Europe’s ecosystems face increasing pressure to stay healthy amid rising pollution, overexploitation, urban sprawl and the effects of climate change. These are the findings of a European Environment Agency (EEA) report published which takes stock of the condition of Europe’s ecosystems.

The identification of properties that contribute to the persistence and resilience of ecosystems despite climate change constitutes a research priority of global relevance. Here the researchers present a novel, empirical approach to assess the relative sensitivity of ecosystems to climate variability, one property of resilience that builds on theoretical modelling work recognizing that systems closer to critical thresholds respond more sensitively to external perturbations.

Scientists can now make better predictions on the impact of future climate change with the help of maps covering the world's natural landscapes, according to a study.

A new U.S. Forest Service report, edited in partnership with Duke University, projects that drought will have far-reaching impacts on U.S. forests and grasslands in coming decades. While the effects have been most pronounced in the West, this new assessment finds virtually all U.S.

Rapid changes in Tibetan grasslands are threatening Asia's main water supply and the livelihood of nomads.

Assessing the impacts of land use and land cover change (LUCC) on regional climate is essential for understanding land–atmosphere interactions and for designing climate adaptation and mitigation strategies. Using the weather research and forecasting (WRF) model, we examined how different land use and land cover patterns affect regional climate in the agro-pastoral transitional zone of North China, whose environmental and socioeconomic conditions are sensitive to climate change.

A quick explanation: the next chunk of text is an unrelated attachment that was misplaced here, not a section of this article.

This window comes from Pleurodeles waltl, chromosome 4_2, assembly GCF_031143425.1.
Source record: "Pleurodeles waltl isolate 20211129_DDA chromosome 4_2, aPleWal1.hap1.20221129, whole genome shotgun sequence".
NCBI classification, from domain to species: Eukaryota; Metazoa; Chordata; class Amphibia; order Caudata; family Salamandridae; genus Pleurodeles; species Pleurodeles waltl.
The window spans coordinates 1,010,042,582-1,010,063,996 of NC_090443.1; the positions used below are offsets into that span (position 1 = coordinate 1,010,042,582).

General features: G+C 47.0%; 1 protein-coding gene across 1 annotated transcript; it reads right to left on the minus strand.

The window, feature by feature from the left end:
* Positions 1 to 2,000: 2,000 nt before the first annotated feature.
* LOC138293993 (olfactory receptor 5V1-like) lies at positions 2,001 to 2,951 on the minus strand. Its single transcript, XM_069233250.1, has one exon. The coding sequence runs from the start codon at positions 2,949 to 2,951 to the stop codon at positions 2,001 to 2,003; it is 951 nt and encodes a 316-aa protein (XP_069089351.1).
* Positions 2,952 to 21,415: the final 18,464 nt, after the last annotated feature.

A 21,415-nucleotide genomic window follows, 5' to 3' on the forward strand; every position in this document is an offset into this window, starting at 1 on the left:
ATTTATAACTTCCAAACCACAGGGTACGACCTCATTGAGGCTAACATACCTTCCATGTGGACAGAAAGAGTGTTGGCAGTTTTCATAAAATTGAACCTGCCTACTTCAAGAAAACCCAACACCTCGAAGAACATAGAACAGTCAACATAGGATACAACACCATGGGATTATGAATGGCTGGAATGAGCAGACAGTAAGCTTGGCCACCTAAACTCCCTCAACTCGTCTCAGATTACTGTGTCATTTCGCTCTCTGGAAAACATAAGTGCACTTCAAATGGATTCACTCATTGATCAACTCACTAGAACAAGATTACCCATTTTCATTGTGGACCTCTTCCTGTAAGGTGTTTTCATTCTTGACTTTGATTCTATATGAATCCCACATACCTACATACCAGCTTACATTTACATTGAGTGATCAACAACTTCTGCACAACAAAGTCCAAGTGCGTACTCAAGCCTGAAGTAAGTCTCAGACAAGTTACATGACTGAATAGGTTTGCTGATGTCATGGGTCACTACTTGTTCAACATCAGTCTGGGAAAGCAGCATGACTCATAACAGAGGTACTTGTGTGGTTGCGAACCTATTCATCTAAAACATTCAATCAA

The negative effect of increasing atmospheric nitrogen (N) pollution on grassland biodiversity is now incontrovertible. However, the recent introduction of cleaner technologies in the UK has led to reductions in the emissions of nitrogen oxides, with concomitant decreases in N deposition. The degree to which grassland biodiversity can be expected to ‘bounce back’ in response to these improvements in air quality is uncertain, with a suggestion that long-term chronic N addition may lead to an alternative low biodiversity state.

The negative effect of increasing atmospheric nitrogen (N) pollution on grassland biodiversity is now incontrovertible. However, the recent introduction of cleaner technologies in the UK has led to reductions in the emissions of nitrogen oxides, with concomitant decreases in N deposition. The degree to which grassland biodiversity can be expected to ‘bounce back’ in response to these improvements in air quality is uncertain, with a suggestion that long-term chronic N addition may lead to an alternative low biodiversity state.

Despite repeated tragedies that clearly illustrate the dangers of haphazard urban development at the cost of the environment -the Chennai floods being the most recent example -the authorities never

It is over three decades since a large terrestrial carbon sink (ST)was first reported. The magnitude of the net sink is now relatively well known, and its importance for dampening atmospheric CO2 accumulation, and hence climate change, widely recognised. But the contributions of underlying processes are not well defined, particularly the role of emissions from land-use change (ELUC) versus the biospheric carbon uptake (SL; ST = SL − ELUC).

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